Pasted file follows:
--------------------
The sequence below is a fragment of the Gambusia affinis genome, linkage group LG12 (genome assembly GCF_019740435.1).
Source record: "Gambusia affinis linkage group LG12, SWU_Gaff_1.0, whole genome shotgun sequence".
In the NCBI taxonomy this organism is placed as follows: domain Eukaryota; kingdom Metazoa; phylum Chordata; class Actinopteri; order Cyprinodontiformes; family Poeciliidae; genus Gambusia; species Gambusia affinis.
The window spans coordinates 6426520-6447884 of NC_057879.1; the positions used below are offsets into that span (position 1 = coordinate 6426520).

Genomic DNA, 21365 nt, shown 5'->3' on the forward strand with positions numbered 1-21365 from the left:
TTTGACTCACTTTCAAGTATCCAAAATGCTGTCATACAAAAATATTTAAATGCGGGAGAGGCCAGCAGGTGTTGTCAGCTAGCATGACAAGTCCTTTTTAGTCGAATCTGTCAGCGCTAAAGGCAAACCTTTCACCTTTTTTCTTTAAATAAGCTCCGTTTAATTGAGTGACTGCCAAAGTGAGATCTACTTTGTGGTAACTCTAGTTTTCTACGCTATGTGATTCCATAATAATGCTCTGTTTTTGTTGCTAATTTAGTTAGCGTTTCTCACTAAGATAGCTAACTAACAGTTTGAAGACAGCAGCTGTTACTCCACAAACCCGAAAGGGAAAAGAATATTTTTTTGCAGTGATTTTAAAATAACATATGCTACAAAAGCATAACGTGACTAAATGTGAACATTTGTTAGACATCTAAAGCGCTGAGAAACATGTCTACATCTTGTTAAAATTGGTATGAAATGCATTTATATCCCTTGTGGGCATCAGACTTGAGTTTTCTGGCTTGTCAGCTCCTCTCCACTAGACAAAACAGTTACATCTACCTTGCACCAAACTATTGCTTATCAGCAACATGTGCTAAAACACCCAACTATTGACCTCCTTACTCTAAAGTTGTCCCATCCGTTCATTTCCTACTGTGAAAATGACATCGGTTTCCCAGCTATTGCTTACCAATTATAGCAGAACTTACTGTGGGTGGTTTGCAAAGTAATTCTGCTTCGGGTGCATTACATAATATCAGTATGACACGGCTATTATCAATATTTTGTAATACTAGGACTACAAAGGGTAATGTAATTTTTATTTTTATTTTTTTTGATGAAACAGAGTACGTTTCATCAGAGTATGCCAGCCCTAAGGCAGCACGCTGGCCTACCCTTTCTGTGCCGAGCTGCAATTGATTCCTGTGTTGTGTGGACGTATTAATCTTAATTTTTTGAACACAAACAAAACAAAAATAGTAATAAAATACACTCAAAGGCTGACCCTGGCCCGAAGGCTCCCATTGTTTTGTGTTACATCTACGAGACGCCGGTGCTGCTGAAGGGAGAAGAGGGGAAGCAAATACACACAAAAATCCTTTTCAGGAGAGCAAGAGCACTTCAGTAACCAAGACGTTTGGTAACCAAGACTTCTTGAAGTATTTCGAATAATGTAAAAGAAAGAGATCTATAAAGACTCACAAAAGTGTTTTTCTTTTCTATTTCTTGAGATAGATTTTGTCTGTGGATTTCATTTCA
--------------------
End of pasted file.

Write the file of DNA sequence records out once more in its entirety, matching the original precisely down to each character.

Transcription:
The sequence below is a fragment of the Gambusia affinis genome, linkage group LG12 (genome assembly GCF_019740435.1).
Source record: "Gambusia affinis linkage group LG12, SWU_Gaff_1.0, whole genome shotgun sequence".
In the NCBI taxonomy this organism is placed as follows: domain Eukaryota; kingdom Metazoa; phylum Chordata; class Actinopteri; order Cyprinodontiformes; family Poeciliidae; genus Gambusia; species Gambusia affinis.
The window spans coordinates 6426520-6447884 of NC_057879.1; the positions used below are offsets into that span (position 1 = coordinate 6426520).

Genomic DNA, 21365 nt, shown 5'->3' on the forward strand with positions numbered 1-21365 from the left:
TTTGACTCACTTTCAAGTATCCAAAATGCTGTCATACAAAAATATTTAAATGCGGGAGAGGCCAGCAGGTGTTGTCAGCTAGCATGACAAGTCCTTTTTAGTCGAATCTGTCAGCGCTAAAGGCAAACCTTTCACCTTTTTTCTTTAAATAAGCTCCGTTTAATTGAGTGACTGCCAAAGTGAGATCTACTTTGTGGTAACTCTAGTTTTCTACGCTATGTGATTCCATAATAATGCTCTGTTTTTGTTGCTAATTTAGTTAGCGTTTCTCACTAAGATAGCTAACTAACAGTTTGAAGACAGCAGCTGTTACTCCACAAACCCGAAAGGGAAAAGAATATTTTTTTGCAGTGATTTTAAAATAACATATGCTACAAAAGCATAACGTGACTAAATGTGAACATTTGTTAGACATCTAAAGCGCTGAGAAACATGTCTACATCTTGTTAAAATTGGTATGAAATGCATTTATATCCCTTGTGGGCATCAGACTTGAGTTTTCTGGCTTGTCAGCTCCTCTCCACTAGACAAAACAGTTACATCTACCTTGCACCAAACTATTGCTTATCAGCAACATGTGCTAAAACACCCAACTATTGACCTCCTTACTCTAAAGTTGTCCCATCCGTTCATTTCCTACTGTGAAAATGACATCGGTTTCCCAGCTATTGCTTACCAATTATAGCAGAACTTACTGTGGGTGGTTTGCAAAGTAATTCTGCTTCGGGTGCATTACATAATATCAGTATGACACGGCTATTATCAATATTTTGTAATACTAGGACTACAAAGGGTAATGTAATTTTTATTTTTATTTTTTTTGATGAAACAGAGTACGTTTCATCAGAGTATGCCAGCCCTAAGGCAGCACGCTGGCCTACCCTTTCTGTGCCGAGCTGCAATTGATTCCTGTGTTGTGTGGACGTATTAATCTTAATTTTTTGAACACAAACAAAACAAAAATAGTAATAAAATACACTCAAAGGCTGACCCTGGCCCGAAGGCTCCCATTGTTTTGTGTTACATCTACGAGACGCCGGTGCTGCTGAAGGGAGAAGAGGGGAAGCAAATACACACAAAAATCCTTTTCAGGAGAGCAAGAGCACTTCAGTAACCAAGACGTTTGGTAACCAAGACTTCTTGAAGTATTTCGAATAATGTAAAAGAAAGAGATCTATAAAGACTCACAAAAGTGTTTTTCTTTTCTATTTCTTGAGATAGATTTTGTCTGTGGATTTCATTTCA